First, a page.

by Debbie Ventura
MIT professor of quantum mechanical enegineering, Seth Lloyd, explains the quantum nature of energy transport in living organisms in "Quantum Biology: Better Living Through Quantum Mechanics." NOVA, The Nature of Reality, Mar. 10, 2014.
Spurred by a 2007 paper in the journal Nature reporting on the quantum-computating abilities of green sulphur-breathing bacteria, Professor Lloyd and his colleagues developed "a general theory of how quantum walks in photosynthesis can use the wavelike nature of quantum mechanics to attain maximum efficiency."
In photosynthesis, a quantum particle of energy is generated when photons are absorbed by molecules sensitive to light (chromosphores). These particles, or "excitons," hop from one chromosphore to the next until they arrive at a reaction center, where the energy of the exciton is transformed into energy cells can utilize. Dr. Lloyd and his colleagues observed that the exciton's journey to the reaction center occurs in hops and waves, showing how living organisms master quantum coherence and decoherence for maximum efficiency in energy transfer.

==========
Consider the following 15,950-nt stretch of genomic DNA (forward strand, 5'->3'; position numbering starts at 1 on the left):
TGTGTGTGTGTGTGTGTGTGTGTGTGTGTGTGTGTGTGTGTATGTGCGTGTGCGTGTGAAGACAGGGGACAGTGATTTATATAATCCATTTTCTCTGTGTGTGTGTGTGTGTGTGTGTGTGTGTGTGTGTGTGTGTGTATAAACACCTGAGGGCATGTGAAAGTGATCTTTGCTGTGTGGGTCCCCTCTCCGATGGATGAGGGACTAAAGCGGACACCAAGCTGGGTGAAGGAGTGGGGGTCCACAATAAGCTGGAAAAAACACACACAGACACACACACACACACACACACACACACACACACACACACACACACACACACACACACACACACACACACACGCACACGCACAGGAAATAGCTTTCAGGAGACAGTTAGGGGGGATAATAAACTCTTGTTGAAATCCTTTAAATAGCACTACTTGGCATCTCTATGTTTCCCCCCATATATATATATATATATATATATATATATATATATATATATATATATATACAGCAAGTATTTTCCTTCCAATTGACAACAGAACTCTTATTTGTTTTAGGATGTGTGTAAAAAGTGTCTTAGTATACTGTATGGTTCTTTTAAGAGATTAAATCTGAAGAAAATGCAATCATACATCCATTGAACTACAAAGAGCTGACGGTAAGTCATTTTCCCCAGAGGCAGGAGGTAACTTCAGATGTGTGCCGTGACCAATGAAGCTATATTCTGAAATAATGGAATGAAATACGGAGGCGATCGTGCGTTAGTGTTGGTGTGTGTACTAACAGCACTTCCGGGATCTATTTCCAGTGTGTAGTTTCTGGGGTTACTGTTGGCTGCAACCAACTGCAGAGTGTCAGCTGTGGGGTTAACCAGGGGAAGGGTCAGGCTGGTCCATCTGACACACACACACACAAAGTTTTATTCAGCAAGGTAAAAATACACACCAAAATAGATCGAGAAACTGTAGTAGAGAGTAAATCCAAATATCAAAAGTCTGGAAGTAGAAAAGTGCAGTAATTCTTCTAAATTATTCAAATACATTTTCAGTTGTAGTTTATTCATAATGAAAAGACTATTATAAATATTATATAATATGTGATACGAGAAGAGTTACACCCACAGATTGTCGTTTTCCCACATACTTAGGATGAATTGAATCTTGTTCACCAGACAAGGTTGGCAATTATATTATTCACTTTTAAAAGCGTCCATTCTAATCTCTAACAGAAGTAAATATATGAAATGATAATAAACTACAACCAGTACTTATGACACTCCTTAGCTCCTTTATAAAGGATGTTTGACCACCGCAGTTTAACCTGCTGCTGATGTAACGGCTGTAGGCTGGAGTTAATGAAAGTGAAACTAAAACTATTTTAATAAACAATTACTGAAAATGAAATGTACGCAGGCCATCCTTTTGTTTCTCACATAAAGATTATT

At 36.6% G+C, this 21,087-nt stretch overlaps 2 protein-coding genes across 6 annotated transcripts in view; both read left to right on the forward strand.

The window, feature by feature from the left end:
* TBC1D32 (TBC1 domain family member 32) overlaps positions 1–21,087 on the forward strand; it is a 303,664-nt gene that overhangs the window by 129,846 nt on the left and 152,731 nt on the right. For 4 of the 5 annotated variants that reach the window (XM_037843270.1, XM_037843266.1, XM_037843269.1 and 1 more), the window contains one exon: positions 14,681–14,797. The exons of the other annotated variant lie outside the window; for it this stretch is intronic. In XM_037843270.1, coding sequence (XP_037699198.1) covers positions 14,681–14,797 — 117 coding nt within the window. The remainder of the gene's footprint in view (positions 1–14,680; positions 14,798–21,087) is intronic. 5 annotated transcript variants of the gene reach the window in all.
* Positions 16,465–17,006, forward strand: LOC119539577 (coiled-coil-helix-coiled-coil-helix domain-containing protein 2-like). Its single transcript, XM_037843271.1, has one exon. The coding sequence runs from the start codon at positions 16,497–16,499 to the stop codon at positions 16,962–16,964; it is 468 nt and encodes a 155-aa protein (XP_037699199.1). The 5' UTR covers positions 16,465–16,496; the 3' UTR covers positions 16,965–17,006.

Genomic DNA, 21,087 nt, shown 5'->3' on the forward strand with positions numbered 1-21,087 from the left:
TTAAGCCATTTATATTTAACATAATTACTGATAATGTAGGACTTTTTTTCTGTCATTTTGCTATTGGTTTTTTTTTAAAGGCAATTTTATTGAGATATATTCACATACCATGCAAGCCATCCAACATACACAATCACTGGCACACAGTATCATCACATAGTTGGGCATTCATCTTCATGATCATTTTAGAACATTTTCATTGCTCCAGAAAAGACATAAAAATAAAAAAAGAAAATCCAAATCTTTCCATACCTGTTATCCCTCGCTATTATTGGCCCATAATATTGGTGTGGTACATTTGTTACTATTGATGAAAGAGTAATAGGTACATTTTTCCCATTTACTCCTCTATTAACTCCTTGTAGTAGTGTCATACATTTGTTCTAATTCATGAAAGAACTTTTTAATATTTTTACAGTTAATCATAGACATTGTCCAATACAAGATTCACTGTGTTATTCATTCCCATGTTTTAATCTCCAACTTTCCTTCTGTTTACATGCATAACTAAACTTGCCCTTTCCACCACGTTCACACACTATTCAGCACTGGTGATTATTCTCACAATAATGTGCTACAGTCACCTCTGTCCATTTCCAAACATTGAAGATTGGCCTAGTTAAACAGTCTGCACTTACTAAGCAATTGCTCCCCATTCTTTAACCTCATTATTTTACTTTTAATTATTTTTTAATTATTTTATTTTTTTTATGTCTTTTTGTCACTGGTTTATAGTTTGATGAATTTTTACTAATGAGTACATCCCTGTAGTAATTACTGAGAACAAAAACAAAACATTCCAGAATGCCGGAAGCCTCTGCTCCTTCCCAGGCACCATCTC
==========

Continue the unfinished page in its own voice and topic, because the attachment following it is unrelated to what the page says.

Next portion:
While this quantum movement has thus far only been observed by mainstream science in plants and other photosynthetic organisms, Professor Lloyd wonders, "If quantum hanky panky is so effective, are there other living beings that take advantage of quantum effects to live better and have more offspring?"
From a bioenergetic medicine perspective, of course the answer to Dr. Lloyd's question is a resounding, "Yes!" The wavelike nature of quantum particles in living beings gives rise to energetic fields, with which many forms of energy medicine interact to promote coherence and ultimately, healthy balance.
by Debbie Ventura
Brian Greene and Alan Alda discuss Einstein's extreme discomfort with the early 20th century's newly emerging concepts of quantum mechanics on stage at the 2014 World Science Festival's production of Dear Albert. Brian Greene explains how Einstein's Special Theory of Relativity grew out of an attempt to dismiss quantum mechanics -- a theory Einstein set forth in his own discovery on "the photoelectric effect" for which he was awarded the Nobel Prize.